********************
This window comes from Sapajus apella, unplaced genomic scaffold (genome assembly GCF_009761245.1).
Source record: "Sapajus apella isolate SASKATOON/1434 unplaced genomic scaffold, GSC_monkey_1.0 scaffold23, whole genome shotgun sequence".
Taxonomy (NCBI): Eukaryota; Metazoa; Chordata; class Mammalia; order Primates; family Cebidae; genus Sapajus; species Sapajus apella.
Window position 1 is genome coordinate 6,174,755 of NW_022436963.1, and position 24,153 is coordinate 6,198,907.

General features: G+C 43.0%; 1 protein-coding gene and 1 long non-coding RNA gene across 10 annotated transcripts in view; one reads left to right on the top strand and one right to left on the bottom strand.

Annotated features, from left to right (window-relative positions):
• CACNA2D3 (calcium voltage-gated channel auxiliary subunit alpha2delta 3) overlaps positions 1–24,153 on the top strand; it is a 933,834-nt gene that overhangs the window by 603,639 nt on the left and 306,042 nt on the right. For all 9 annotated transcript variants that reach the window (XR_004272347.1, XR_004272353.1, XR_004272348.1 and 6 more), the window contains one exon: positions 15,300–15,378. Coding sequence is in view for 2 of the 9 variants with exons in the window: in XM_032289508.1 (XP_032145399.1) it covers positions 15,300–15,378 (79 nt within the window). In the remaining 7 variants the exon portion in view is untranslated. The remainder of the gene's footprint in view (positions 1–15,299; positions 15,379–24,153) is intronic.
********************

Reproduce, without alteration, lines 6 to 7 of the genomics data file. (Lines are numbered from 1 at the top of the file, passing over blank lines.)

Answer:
Annotated features, from left to right (window-relative positions):
• CACNA2D3 (calcium voltage-gated channel auxiliary subunit alpha2delta 3) overlaps positions 1–24,153 on the top strand; it is a 933,834-nt gene that overhangs the window by 603,639 nt on the left and 306,042 nt on the right. For all 9 annotated transcript variants that reach the window (XR_004272347.1, XR_004272353.1, XR_004272348.1 and 6 more), the window contains one exon: positions 15,300–15,378. Coding sequence is in view for 2 of the 9 variants with exons in the window: in XM_032289508.1 (XP_032145399.1) it covers positions 15,300–15,378 (79 nt within the window). In the remaining 7 variants the exon portion in view is untranslated. The remainder of the gene's footprint in view (positions 1–15,299; positions 15,379–24,153) is intronic.